RaboResearch - Economic Research

Dit artikel is ook beschikbaar in het Nederlands

Germany: recovery back on track?

Economic Update

Share:
  • Germany’s GDP grew 0.1% q-o-q in 13Q1, primarily driven by private consumption.
  • The cold weather negatively affected the growth figure. Therefore, the recovery may gather momentum in Q2, especially on the back of stronger construction activity.    
  • Producer confidence increased slightly, but is still not pointing towards a firm recovery.
  • Consumer confidence remains high, thanks to the robust labour market and the resulting growth in real incomes. Together with a high willingness to buy, private consumption is likely to remain strong going forward.
  • Due to increasing domestic demand, imports are likely to grow faster than exports in Q2. 

year-on-year change (%)

Source: Reuters EcoWin, Rabobank

Growth disappointed in the first quarter…

Germany’s GDP increased 0.1% q-o-q in the first quarter of 2013. Remarkably, private consumption was the main contributor to the headline growth figure. This partially reflects the timing of the Easter holidays, which were earlier this year and so household spending was concentrated in the first quarter. Fixed investment remained a drag on the economy, but the figure is negatively affected by the reduced construction activity due to the unseasonably cold winter. Inventory formation provided a small negative contribution to GDP, after being the sole growth driver in 12Q4. Net trade contributed positively, but both exports (-1.8%) and imports (-2.1%) decreased significantly.

Contributions to demand components of GDP growth (% point)

Source: Reuters EcoWin

… but may pick up in Q2 due to weather effects

The hard data in April provided mixed sig-nals. On the one hand, industrial production recovered (+1.2% m-o-m compared to an average growth of 0.5% in Q1). Manufacturing orders decreased by 2.3% m-o-m, but orders are known to be volatile. The 3m/3m growth, however, is positive and picking up. Meanwhile, orders in the construction sector were up 2.1% in April, suggesting that activity is picking up after the long and cold winter. However, construction probably faced a renewed setback in June as a result of the floods in South and East Germany. Looking beyond the near-term, conditions for the industry remain positive amid rising house prices and low interest rates.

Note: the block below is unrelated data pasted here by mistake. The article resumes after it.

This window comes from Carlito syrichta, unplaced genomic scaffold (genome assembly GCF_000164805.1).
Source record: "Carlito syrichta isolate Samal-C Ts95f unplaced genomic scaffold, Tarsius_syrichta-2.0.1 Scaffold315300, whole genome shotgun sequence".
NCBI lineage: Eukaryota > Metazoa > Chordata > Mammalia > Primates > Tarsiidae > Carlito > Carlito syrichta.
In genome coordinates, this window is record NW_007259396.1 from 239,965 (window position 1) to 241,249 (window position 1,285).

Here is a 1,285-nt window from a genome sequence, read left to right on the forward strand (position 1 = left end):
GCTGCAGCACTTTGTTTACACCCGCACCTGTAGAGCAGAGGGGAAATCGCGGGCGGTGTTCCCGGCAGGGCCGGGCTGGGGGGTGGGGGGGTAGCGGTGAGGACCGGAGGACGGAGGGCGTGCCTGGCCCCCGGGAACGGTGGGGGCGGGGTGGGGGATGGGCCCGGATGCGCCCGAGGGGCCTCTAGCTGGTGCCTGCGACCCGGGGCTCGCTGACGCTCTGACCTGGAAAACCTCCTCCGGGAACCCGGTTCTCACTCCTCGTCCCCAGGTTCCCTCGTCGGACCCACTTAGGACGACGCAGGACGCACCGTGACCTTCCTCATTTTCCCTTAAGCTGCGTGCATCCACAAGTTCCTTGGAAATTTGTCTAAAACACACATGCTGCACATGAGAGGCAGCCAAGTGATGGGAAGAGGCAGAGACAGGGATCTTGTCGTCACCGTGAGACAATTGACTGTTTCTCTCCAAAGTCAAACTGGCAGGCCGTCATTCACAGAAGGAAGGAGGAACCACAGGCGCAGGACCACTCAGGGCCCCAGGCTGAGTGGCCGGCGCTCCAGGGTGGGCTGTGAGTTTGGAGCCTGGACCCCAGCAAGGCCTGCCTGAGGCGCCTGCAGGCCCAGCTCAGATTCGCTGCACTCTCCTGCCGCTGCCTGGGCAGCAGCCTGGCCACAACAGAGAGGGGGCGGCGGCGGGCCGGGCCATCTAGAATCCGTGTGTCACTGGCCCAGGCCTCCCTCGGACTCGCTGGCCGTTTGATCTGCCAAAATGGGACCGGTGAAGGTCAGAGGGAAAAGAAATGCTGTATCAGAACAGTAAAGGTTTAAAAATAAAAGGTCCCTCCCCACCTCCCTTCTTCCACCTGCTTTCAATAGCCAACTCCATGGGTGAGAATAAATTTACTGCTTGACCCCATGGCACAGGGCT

Manufacturing orders and industrial production

Source: Reuters EcoWin

Consumers are far more optimistic than producers…

Producer confidence indicators increased slightly in June. The composite PMI rose to 50.9. The EC economic sentiment indicator (ESI) increased to 99.8. Since the average levels of these indicators over Q2 as a whole are at the same level as Q1, they do not paint an overly positive picture of the recovery. That said, consumer sentiment is becoming very upbeat. The GfK consumer confidence indicator rose again in July to 6.8. This is the highest value in almost 6 years. Also the recent retail sales data (+0.8% m-o-m in May) point toward solid private consumption growth in Q2. A note of caution is that retail sales figures are notoriously volatile and, therefore, do not always act as a reliable leading indicator.

Producer confidence 

Source: Reuters EcoWin

…thanks to a solid labour market and low inflation

The labour market remains healthy. The unemployment decreased by 12.000 persons in May. After a decrease from 6.9% to 6.8% in April, the unemployment rate stayed constant in May. In Q1, nominal wages increased 2.7% y-o-y (eurozone average was 1.6%) thanks to favourable labour market conditions. Inflation decreased to an average 1.5% in the second quarter from 1.8% in Q1 and is expected to remain stable in the remainder of 2013. The willingness to buy GfK sub-index is high and stable at 36.5 (compared to a low of 20.1 in December 2012). A combination of low interest rates and high confidence result in consumers willing to make large purchases.

Inflation and wages and salaries

Source: Reuters EcoWin

Net trade might turn negative

After two disappointing quarters, the trade data in April were a positive surprise. The upward trend that was already visible in March continued into April. Exports (values) in-creased by 1.7% m-o-m and imports were up by 2.2%. For the current quarter, we expect imports to grow faster (due to higher consum-er spending) than exports. As such, the contri-bution of net trade to GDP growth might turn out to be negative in Q2. Going forward, we expect a slow recovery of exports. The eurozone ESI is still under the neutral cutoff point, but increased markedly by 1.8 points to 91.3. Germany's export sector is, however, still facing headwinds from a weaker Chinese economy and a depreciating Japanese yen.

Exports and imports

Source: Reuters EcoWin

Share:
Author(s)

naar boven